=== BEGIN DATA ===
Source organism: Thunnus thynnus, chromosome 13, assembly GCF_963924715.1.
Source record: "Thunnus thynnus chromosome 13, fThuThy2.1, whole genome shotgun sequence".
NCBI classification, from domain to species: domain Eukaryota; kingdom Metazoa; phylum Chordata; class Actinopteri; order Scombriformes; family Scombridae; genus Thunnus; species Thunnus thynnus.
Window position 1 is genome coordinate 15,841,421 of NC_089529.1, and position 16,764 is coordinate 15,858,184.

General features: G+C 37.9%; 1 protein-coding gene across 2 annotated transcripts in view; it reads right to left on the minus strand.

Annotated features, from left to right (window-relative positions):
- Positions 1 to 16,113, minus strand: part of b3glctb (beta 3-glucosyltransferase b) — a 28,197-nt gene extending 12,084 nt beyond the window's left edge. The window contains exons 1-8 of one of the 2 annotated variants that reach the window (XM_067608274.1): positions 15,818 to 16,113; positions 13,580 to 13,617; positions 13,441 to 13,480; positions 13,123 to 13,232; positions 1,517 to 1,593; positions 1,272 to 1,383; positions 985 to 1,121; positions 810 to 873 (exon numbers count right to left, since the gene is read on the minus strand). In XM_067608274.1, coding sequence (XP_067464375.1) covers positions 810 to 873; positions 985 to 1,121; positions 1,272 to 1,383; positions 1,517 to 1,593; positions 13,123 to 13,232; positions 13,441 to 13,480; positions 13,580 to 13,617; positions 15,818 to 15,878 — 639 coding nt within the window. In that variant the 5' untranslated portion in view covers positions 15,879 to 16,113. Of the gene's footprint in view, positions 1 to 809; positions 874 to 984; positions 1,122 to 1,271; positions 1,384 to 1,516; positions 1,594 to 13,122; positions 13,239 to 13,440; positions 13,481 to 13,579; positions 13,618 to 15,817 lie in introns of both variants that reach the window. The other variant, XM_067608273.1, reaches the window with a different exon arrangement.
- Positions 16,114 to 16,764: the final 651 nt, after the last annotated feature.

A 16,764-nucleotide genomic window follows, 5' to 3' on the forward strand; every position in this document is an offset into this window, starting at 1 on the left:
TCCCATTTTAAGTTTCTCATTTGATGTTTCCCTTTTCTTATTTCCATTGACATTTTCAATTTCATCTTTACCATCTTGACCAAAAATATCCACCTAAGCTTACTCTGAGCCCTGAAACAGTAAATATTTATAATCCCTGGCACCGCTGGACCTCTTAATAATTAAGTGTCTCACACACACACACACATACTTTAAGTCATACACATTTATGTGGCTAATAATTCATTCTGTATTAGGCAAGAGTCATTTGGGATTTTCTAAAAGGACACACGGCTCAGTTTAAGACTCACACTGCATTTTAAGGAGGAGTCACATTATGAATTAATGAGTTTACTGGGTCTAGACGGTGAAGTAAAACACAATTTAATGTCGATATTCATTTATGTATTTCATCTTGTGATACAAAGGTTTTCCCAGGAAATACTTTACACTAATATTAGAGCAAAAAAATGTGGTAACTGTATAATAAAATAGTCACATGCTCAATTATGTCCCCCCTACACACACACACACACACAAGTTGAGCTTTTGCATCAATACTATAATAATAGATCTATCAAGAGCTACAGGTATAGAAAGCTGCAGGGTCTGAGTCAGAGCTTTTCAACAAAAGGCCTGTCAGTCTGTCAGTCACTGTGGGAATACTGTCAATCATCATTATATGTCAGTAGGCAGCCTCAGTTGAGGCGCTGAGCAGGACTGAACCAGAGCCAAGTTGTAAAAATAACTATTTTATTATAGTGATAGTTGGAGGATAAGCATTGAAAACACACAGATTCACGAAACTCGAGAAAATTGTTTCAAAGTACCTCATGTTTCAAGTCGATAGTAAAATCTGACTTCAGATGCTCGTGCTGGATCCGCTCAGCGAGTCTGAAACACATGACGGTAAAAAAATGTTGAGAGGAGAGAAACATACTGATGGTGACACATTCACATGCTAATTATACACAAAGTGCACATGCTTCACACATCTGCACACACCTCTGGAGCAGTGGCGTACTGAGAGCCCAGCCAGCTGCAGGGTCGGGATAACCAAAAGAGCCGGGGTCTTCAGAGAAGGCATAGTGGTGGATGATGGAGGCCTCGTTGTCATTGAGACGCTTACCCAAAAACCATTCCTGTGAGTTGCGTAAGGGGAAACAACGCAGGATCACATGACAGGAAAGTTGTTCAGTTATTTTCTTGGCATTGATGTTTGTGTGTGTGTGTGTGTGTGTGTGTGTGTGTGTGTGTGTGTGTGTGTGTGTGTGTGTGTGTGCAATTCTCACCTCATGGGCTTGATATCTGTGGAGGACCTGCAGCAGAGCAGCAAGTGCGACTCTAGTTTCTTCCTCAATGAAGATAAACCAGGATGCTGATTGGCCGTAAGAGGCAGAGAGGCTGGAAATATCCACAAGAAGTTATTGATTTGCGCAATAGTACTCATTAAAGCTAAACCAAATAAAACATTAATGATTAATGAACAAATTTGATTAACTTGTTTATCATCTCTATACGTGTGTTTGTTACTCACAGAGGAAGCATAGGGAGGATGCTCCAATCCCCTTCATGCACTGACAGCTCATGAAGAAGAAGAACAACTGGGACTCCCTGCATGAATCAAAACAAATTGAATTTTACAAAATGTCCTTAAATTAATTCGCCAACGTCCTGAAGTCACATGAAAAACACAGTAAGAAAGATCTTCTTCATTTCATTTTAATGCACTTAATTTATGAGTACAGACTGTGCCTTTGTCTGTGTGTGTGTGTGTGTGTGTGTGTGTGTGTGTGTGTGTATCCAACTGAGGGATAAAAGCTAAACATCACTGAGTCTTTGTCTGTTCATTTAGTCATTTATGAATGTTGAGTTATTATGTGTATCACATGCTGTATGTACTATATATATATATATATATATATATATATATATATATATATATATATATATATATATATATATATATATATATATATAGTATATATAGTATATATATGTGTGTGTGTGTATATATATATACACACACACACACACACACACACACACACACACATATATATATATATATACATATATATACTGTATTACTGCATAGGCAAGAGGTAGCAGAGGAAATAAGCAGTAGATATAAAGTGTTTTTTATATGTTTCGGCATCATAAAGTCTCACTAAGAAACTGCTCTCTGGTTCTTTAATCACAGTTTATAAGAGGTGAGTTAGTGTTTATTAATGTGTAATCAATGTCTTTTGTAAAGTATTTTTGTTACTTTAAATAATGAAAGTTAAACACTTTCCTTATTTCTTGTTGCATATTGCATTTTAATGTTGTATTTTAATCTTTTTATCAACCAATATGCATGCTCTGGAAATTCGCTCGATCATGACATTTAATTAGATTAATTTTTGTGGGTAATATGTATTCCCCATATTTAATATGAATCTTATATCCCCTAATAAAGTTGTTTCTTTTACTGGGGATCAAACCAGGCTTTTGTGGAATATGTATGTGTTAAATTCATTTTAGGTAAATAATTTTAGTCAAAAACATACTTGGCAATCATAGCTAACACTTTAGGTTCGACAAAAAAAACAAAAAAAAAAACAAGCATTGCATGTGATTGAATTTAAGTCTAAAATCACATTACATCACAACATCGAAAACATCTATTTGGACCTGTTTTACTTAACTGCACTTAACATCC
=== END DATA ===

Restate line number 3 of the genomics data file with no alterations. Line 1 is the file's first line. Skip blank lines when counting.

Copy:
NCBI classification, from domain to species: domain Eukaryota; kingdom Metazoa; phylum Chordata; class Actinopteri; order Scombriformes; family Scombridae; genus Thunnus; species Thunnus thynnus.